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Trick or Treat

Posted on Thu, 2017-10-26 14:03 by Martin Dempsey

It’s that time of year again and you find yourself standing in the atmospheric Scottish drizzle gripping the hand of a tiny Princess Elsa or the hand of a slightly bigger Lego ninja and you slowly realise that you have a lot of neighbours that you don’t really know.

There are people who love to see kids come to their door, nervously stumbling through the dreadful joke that their dad has proudly taught them (and thinks is hilarious).  There are carved pumpkins outside the door, paper spiders hanging from the ceiling and big bowls of goodies for the kids.

There are also those who don’t appreciate the hassle of a mid-week parade of vampires, witches and Disney characters at their door.  They typically reflect this by hiding in the room at the back of their house whilst the front of their house does an admirable impression of a power-cut.

In between, there are the houses which have bought some fun-size Mars bars and monkey nuts out of a sense of duty and simply hope that their doorbell doesn’t ring too often.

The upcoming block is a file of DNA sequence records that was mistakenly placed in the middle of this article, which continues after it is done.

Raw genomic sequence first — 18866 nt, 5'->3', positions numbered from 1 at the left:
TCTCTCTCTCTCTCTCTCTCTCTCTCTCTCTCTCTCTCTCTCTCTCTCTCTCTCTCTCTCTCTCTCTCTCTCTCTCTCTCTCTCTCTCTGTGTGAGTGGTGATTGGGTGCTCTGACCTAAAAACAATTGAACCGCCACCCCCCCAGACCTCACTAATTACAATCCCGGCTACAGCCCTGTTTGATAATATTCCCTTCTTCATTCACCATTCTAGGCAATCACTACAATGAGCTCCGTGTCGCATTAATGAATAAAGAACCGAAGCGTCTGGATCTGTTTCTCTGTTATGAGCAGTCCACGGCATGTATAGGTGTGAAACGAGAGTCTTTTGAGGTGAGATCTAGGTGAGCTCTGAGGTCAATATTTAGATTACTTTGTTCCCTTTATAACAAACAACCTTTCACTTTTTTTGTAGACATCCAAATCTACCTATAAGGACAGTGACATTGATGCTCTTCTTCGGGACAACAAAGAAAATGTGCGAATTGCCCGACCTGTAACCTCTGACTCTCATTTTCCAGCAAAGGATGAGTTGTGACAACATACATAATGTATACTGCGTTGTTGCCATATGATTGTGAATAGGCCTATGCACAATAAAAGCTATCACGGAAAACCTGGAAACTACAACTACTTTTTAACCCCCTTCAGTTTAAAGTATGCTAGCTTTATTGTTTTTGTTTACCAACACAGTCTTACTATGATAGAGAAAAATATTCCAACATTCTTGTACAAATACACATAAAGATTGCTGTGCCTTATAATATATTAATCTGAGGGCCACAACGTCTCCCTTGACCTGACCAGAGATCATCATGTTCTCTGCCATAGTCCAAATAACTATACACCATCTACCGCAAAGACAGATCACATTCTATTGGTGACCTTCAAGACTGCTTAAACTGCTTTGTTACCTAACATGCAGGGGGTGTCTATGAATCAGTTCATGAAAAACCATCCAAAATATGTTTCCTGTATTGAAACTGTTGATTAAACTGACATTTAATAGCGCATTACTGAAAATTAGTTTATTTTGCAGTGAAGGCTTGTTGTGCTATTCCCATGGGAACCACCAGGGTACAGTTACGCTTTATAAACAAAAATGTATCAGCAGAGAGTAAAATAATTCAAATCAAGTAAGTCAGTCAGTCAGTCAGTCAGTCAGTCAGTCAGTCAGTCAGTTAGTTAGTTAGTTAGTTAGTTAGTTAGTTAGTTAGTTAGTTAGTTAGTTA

Now, here’s the thing – you can usually gauge the response before you’ve even started up the path to the front door.  From the street, we can make a reasonable instinctive judgement on which houses will be welcoming to kids and families that they don’t really know, which will open the door and complete the perfunctory ‘treat for trick’ transaction and which will simply ignore them.

That’s true of every environment.  It’s said that it takes seven seconds to form a first impression and we make instant, instinctive judgements of every person and place that we encounter every day.  The barista on the way to work, the supplier who visits to sell their products or the office that you walk into for a client meeting.

The next time you walk into your workplace – or someone else’s – give some thought to how welcoming it is to a new visitor.  There’s no single right answer to that – not every business should be the house with the pumpkins or the spiders, but there is a right answer for every organisation. 

Over the course of this month, most businesses will have had clients, suppliers or even investors visiting their space, they may have interviewed candidates for jobs or inducted new employees in to their team.  Getting that first impression right isn’t about giant logos on the wall or a fountain (or even a bowl of sweets) in reception, it’s about reflecting the best of your culture and values for that first moment that anyone new approaches your business.

So, whether your October 31st will be spent sitting by the door waiting for the bell to ring (enthusiastically or not) or, like me, your evening promises a tour around the neighbourhood with Sonic the Hedgehog and a Princess, take a look at the houses, how welcoming they seem instinctively, and how it changes your mind-set as you approach each one.

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